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November 18, 2011 - Clyfford Still Museum Grand Opening

What: En Route Denver

Where: 1250 Bannock Street, Denver

When: Friday , November 18, 2011

Time: 7 p.m.

Ticket Prices: $125 and up

Executive Director: Dean Sobel

President(s): Christopher W. Hunt, President, Board of Directors

Blacktie Photos by: Carol Burkett

 Lewis Sharp, left, with Joan Prusse, Lanny Martin and Sharon Martin
Lewis Sharp, left, with Joan Prusse, Lanny Martin and Sharon Martin

Clyfford Still was a leading figure in the Abstract Expressionist movement which developed in the period during and immediately after the Second World War.  A reclusive figure who rarely exhibited or sold his work, Clyfford retained control over the majority of his output.  Upon his death in 1980, he willed his collection to any city willing to build a permanent museum dedicated to his work. After years of negotiation with his widow, Patricia Still, Denver was selected to receive the collection of over 2,000 pieces. Included in the collection were many of Clyfford Still's private papers.

Four pieces of Still's work were sold recently to endow the new museum and fetched over $114 million dollars, well over estimate, showing that there is a strong interest in this enigmatic artist. The Museum opened its doors to the general public with the "En Route" event on Friday.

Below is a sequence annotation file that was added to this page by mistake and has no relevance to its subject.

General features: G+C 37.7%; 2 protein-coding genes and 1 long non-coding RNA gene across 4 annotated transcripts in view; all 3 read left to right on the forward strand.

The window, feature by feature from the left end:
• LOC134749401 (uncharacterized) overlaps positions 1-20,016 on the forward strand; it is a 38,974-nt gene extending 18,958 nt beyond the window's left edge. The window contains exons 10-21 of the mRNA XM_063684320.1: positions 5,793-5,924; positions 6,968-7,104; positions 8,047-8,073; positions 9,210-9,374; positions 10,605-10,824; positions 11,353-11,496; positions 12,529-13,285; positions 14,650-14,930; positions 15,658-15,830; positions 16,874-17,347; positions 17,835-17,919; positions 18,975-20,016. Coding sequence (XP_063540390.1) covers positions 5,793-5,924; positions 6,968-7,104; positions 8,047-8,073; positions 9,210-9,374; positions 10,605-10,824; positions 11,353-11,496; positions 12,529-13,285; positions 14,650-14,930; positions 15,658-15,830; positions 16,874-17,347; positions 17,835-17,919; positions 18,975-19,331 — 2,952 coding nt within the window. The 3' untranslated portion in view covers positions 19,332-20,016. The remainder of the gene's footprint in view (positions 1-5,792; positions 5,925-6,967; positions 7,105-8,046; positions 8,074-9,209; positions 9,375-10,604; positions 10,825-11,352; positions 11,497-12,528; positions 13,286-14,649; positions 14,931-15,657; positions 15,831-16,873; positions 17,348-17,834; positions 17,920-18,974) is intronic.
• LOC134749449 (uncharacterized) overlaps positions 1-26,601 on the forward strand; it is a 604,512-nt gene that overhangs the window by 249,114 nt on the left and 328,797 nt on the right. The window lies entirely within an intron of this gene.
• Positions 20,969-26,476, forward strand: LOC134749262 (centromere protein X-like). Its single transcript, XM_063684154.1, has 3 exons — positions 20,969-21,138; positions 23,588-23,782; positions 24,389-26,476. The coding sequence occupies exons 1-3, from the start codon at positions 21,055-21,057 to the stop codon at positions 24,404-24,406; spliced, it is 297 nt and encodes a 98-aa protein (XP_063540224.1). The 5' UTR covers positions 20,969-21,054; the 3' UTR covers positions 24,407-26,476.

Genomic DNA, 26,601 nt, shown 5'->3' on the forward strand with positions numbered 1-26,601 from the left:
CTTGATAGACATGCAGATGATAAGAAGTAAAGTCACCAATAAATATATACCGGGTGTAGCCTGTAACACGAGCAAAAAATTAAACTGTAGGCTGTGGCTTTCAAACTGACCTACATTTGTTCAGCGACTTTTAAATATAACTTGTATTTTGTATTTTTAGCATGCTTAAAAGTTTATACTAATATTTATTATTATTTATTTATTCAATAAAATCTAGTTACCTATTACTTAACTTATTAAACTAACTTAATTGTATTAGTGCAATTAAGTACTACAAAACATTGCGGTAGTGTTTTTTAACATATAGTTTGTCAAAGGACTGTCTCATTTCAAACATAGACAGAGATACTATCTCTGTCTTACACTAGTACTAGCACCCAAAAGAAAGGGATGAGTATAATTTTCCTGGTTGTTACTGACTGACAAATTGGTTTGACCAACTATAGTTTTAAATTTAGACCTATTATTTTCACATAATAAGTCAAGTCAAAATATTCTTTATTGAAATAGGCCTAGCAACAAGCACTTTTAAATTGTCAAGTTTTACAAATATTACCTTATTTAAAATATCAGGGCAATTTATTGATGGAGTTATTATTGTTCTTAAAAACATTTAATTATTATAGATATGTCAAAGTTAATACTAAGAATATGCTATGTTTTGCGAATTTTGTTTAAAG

Guests toured the various galleries, viewing paintings and drawings with their gallery passports in hand. "Flight attendants" stamped these passports, highlighting the locations where Clyfford lived and worked.

The galleries are housed in a neo-modern building designed by Brad Cloepfil and Allied Works.  Concrete poured into unique forms create the structure and texture of the building, highlighted by countless concrete skylights.

After touring the galleries, the guests moved into the party tent where they enjoyed finger foods, drinks, a photo booth and the music of Denver's DeVotchKa, a Slavic influenced folk/rock band.  Members Nick Urata, Tom Hagerman, Jeanie Schroder and Shawn King had the crowd on their feet and rocked the night away, demonstrating prowess in an eclectic collection of instruments.

No one knows exactly what Mr. Still would think of this unprecedented popularity, but the museum and accompanying collection of private memorabelia is breathtaking. For more information about the gallery, including directions to visit this world renowned art collection, check out their website at

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